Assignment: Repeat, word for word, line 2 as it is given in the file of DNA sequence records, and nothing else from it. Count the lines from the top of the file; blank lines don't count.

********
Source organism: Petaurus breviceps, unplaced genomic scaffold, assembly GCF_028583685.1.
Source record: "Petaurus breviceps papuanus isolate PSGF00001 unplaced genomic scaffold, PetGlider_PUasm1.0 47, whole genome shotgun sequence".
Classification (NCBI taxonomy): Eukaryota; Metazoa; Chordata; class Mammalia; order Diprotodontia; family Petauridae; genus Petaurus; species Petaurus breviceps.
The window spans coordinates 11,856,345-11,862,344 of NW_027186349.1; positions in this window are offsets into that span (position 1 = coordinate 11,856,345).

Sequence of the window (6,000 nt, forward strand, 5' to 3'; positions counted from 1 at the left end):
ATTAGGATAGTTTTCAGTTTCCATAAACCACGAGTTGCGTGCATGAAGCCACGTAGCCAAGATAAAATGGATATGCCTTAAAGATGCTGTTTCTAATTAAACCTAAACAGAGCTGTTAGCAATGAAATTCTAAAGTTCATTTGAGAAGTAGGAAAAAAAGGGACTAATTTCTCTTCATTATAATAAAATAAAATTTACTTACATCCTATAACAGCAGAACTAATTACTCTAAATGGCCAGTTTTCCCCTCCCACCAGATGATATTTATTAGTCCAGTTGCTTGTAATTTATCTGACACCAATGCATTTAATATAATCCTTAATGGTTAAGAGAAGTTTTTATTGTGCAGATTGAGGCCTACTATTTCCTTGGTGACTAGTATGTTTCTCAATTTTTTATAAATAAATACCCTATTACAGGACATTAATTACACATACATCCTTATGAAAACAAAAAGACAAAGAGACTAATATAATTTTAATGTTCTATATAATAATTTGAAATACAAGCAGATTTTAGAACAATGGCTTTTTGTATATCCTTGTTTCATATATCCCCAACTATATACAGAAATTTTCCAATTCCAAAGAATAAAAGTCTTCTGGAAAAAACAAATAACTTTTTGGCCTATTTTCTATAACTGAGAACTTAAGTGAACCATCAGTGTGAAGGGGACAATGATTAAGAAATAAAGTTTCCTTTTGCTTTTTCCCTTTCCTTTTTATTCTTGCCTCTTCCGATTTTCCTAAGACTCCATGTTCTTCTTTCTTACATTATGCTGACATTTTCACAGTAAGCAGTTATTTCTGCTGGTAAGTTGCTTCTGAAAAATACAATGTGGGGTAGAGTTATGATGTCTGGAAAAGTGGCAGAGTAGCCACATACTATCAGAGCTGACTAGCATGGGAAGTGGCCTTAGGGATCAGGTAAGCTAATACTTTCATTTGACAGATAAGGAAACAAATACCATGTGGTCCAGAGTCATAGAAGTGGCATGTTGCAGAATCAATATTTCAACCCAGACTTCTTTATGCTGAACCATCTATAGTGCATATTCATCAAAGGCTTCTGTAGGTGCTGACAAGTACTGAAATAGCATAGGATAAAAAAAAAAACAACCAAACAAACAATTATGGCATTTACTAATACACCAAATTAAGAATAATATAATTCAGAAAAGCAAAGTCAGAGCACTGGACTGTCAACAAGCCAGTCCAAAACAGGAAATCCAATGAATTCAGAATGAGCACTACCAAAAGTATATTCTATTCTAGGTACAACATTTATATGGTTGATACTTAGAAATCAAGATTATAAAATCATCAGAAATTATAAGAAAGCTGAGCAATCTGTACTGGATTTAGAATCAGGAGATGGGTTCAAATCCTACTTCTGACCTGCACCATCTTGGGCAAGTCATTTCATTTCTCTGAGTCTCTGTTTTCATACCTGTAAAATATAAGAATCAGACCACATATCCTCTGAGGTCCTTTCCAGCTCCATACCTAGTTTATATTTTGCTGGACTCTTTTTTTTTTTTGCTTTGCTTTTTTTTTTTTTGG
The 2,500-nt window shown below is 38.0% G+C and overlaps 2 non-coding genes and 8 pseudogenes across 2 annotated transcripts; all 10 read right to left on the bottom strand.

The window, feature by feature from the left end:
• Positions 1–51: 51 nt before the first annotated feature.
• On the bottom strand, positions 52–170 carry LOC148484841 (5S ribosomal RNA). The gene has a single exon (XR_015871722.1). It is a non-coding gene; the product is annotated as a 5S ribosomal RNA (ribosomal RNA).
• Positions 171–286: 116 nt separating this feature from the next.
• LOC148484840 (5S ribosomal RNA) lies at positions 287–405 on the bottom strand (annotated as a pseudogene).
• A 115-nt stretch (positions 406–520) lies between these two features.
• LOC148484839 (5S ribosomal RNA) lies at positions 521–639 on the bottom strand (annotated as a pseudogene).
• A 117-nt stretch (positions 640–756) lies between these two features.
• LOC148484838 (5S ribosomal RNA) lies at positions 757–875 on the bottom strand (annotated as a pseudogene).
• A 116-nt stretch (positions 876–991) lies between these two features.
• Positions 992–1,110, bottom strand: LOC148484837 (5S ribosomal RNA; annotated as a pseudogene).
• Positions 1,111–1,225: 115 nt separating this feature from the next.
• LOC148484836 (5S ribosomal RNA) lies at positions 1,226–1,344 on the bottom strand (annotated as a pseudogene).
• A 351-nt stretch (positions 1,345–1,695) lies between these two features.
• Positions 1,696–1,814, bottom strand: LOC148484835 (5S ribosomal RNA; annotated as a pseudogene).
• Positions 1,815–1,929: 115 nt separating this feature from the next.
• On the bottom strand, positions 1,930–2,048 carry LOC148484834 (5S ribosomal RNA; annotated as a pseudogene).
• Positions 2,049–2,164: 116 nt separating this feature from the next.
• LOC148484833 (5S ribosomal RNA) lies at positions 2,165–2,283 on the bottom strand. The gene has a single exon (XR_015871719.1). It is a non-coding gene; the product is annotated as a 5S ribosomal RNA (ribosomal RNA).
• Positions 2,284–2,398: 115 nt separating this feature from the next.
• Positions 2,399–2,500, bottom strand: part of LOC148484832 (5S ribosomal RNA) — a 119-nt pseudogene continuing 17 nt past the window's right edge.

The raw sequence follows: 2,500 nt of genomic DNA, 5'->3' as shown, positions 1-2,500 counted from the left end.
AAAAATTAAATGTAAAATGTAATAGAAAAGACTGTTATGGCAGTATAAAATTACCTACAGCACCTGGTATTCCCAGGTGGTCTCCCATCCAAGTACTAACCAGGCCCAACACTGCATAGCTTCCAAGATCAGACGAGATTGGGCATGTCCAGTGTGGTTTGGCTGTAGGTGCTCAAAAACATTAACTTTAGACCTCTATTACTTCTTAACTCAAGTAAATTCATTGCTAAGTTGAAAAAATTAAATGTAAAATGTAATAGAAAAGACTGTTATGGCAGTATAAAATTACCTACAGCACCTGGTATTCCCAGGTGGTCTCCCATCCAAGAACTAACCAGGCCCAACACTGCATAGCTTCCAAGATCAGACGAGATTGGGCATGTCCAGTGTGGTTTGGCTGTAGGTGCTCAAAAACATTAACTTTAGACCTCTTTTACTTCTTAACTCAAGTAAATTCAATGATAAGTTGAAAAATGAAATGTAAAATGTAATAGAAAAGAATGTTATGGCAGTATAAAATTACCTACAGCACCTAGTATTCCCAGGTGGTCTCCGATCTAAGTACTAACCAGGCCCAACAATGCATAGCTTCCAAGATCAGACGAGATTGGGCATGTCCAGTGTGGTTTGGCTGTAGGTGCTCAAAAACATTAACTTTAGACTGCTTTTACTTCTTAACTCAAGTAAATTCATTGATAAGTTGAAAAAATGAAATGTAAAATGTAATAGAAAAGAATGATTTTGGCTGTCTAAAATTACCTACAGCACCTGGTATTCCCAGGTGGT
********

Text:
Source record: "Petaurus breviceps papuanus isolate PSGF00001 unplaced genomic scaffold, PetGlider_PUasm1.0 47, whole genome shotgun sequence".